President of the London Center for Policy Research
Published April 24, 2018 in The Washington Times
For decades Saudi leaders expressed in vituperative fashion an animus to the state of Israel as an illegal entity in what is assumed to be Arab land. While King Salman reaffirmed a steadfast position on the Palestinian issue and the legitimate rights of the Palestinian people to Jerusalem as their capital, he made an astonishing claim that the Jewish people have a right to a “nation state in at least part of their ancestral home.” On its face this may not seem as much, but based on commentary over the last 70 years this comment is extraordinary.
Saudi Arabia, birthplace of Islam and home of its holiest shrines, does not recognize Israel. It has maintained that normalization of relations is dependent on Israeli withdrawal. While there are many conditions that have changed, arguably the most notable is the tension between Riyadh and Tehran that has fueled speculation Saudi Arabia and Israeli interests overlap. Both fear the Iranian imperial goal of a Shia Crescent, a land mass from Tehran to the Mediterranean that includes Syria and Lebanon.
Recently, Prime Minister Benjamin Netanyahu said that the inauguration of Air India flights to Israel over Saudi Arabia creates “huge potential” for the future. Moreover, through back channels Saudi leaders continually consult with Israeli forces on the logistics necessary to thwart Iranian goals. It has also been reported that Israel’s Iron Dome or some version of it will be sold to Saudi Arabia to deal with Houthi-launched missiles into Riyadh that undoubtedly have an Iranian signature on them.
The attention given Crown Prince Mohammed bin Salman has to some degree overlooked the important role of its Egyptian partner. For decades Egypt has maintained a peace treaty with Israel, even going so far as attempting to broker a peace arrangement between Hamas and Israel in the last war. Egyptian President Abdel Fattah el-Sisi has made it clear that he will stand with Israel on border issues as well, notwithstanding internal criticism.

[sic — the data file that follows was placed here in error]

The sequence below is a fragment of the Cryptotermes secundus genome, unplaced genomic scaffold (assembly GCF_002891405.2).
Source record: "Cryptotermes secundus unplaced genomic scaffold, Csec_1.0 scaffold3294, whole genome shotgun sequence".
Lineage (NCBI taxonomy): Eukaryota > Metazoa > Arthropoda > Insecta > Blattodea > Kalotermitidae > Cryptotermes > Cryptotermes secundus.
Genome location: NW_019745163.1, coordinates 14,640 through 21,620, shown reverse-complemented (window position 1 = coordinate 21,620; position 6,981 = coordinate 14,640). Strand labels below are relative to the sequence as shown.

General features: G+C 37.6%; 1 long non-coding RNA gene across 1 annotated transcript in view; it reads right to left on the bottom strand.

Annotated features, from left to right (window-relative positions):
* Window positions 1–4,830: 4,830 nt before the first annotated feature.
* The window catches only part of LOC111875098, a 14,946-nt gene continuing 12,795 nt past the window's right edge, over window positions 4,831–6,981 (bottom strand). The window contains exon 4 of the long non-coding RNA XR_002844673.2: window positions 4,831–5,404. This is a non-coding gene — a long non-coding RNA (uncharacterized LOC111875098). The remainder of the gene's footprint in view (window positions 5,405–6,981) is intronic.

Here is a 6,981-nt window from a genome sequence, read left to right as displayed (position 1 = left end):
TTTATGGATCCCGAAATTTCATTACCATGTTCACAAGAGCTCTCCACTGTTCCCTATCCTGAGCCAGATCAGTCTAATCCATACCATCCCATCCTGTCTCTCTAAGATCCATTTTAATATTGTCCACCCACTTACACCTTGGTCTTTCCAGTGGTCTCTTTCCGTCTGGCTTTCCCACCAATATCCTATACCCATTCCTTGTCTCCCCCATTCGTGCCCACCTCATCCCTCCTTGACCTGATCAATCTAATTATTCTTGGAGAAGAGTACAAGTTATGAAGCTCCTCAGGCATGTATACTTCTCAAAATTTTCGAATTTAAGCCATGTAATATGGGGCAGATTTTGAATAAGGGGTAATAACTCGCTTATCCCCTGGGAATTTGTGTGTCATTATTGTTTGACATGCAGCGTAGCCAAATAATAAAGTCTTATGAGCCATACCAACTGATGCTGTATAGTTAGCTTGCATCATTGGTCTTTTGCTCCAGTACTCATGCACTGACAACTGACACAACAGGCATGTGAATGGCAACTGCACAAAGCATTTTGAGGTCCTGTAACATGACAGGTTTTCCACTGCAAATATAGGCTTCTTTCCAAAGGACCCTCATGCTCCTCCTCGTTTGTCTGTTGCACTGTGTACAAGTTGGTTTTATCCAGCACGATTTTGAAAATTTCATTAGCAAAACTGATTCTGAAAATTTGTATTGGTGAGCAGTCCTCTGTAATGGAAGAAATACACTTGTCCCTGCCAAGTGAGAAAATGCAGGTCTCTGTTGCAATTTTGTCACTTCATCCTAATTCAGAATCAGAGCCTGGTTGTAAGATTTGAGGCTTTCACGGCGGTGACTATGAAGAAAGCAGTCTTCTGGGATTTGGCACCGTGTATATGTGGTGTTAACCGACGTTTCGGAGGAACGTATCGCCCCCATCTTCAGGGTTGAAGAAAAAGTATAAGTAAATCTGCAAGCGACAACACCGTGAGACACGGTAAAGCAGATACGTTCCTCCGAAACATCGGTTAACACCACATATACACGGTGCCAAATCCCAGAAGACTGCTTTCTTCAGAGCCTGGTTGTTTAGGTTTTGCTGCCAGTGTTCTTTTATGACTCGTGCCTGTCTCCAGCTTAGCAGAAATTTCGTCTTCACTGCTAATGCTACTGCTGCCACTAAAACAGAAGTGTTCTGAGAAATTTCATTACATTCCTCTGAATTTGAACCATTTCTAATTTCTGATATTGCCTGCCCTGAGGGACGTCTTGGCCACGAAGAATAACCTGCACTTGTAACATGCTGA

Cooperation between Egypt and Israel over the war in the Sinai against surrogates for terrorist organizations is a barely concealed secret. In fact, one of the regrets I have with the Trump administration is that after the Riyadh speech in which the president vigorously outlined a defense pact led by Egypt and Saudi Arabia to counter Iranian goals, there has been little follow-through.
One might even argue that the cut in foreign aid to Egypt (supposedly introduced by an Obama holdover at the State Department) has reduced American influence and prestige in Egypt. This issue might well be corrected, but the restoration of confidence won’t be easy. Perhaps a Trump-led delegation to Cairo for a couple of days would be the appropriate curative gesture.
Alas, the world does turn very often in directions that cannot be anticipated. The idea of Saudi-Israeli military co-operation in itself is enough to constitute a miracle. Where this will lead is anyone’s guess. One thing is certain, as long as Iran is a military threat cooperation between Israel and its Sunni neighbors is likely. The other wild card is an Iran in possession of nuclear weapons. Should that happen proliferation would become very difficult to stop. As the Saudi crown prince noted, “if the Iranians have them, we should as well.”
Remarkably, a splinter of a nation with merely 8 million people has become the fulcrum on which all decisions turn. This condition could be attributed to the advanced technological study and application in Israel’s “silicon valley.” If the Middle East has a future, it is dependent on the innovation emerging from the Jewish state. Who would have guessed that the target of Arab enmity for years would turn out to be the region’s savior?